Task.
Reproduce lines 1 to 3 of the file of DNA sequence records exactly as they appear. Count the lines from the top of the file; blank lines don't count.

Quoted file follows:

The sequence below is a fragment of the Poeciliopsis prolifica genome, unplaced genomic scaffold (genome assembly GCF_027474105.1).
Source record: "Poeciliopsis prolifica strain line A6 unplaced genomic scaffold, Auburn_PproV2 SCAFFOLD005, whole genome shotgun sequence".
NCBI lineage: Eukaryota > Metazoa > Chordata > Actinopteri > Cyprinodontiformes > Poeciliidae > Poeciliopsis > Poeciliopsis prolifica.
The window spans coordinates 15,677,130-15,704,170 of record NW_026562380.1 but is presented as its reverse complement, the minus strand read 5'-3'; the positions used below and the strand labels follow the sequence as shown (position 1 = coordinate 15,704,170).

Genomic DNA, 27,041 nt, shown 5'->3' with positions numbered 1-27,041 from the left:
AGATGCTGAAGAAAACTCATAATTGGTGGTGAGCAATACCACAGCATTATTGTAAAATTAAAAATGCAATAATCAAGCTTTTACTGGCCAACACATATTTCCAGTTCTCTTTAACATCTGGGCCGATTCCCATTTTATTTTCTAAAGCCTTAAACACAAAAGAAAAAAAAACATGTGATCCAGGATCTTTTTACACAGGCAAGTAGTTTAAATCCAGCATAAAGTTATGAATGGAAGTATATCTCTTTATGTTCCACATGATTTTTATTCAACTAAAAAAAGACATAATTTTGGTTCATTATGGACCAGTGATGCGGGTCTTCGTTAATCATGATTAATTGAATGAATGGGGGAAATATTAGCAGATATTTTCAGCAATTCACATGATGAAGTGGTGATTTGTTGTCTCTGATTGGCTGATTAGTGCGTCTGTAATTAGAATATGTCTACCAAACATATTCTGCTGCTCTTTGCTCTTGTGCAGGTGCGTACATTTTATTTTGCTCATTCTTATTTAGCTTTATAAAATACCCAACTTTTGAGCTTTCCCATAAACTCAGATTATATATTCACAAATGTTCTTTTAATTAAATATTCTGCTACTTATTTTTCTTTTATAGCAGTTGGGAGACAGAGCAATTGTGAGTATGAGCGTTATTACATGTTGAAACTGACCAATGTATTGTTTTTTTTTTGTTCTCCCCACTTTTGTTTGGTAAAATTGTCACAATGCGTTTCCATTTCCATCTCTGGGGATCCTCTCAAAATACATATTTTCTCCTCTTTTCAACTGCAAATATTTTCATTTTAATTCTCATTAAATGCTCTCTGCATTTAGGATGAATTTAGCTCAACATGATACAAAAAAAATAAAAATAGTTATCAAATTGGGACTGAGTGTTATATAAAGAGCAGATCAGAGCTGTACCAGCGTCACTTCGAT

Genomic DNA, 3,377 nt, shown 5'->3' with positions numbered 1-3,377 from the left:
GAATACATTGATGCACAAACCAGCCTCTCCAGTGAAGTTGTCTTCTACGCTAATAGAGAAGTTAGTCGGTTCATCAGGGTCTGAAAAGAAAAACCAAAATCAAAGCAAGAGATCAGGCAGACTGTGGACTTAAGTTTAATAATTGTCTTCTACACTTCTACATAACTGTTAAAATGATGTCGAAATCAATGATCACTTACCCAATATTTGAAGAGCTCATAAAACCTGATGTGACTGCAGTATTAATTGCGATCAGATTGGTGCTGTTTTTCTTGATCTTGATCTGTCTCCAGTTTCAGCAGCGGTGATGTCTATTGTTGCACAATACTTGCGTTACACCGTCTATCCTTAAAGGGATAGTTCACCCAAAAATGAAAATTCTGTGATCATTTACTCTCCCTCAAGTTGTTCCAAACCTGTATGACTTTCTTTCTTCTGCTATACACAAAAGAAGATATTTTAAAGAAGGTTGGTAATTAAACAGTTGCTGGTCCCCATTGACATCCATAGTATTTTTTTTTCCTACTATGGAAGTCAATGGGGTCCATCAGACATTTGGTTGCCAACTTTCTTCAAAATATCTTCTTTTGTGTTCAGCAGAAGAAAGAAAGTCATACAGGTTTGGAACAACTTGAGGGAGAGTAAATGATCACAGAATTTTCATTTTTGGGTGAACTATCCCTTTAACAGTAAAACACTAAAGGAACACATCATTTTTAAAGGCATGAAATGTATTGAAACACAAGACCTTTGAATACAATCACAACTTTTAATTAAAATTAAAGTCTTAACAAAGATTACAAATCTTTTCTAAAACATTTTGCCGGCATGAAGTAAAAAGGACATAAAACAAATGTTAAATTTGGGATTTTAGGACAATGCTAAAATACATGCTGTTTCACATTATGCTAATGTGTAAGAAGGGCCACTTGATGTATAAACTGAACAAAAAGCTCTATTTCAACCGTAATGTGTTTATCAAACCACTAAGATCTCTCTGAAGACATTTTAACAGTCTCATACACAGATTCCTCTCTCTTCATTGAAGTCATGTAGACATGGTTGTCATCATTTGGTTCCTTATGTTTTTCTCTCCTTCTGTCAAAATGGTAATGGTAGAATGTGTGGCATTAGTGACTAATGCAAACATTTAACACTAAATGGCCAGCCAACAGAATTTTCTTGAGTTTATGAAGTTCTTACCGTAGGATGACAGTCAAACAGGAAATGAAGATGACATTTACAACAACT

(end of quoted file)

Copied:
The sequence below is a fragment of the Poeciliopsis prolifica genome, unplaced genomic scaffold (genome assembly GCF_027474105.1).
Source record: "Poeciliopsis prolifica strain line A6 unplaced genomic scaffold, Auburn_PproV2 SCAFFOLD005, whole genome shotgun sequence".
NCBI lineage: Eukaryota > Metazoa > Chordata > Actinopteri > Cyprinodontiformes > Poeciliidae > Poeciliopsis > Poeciliopsis prolifica.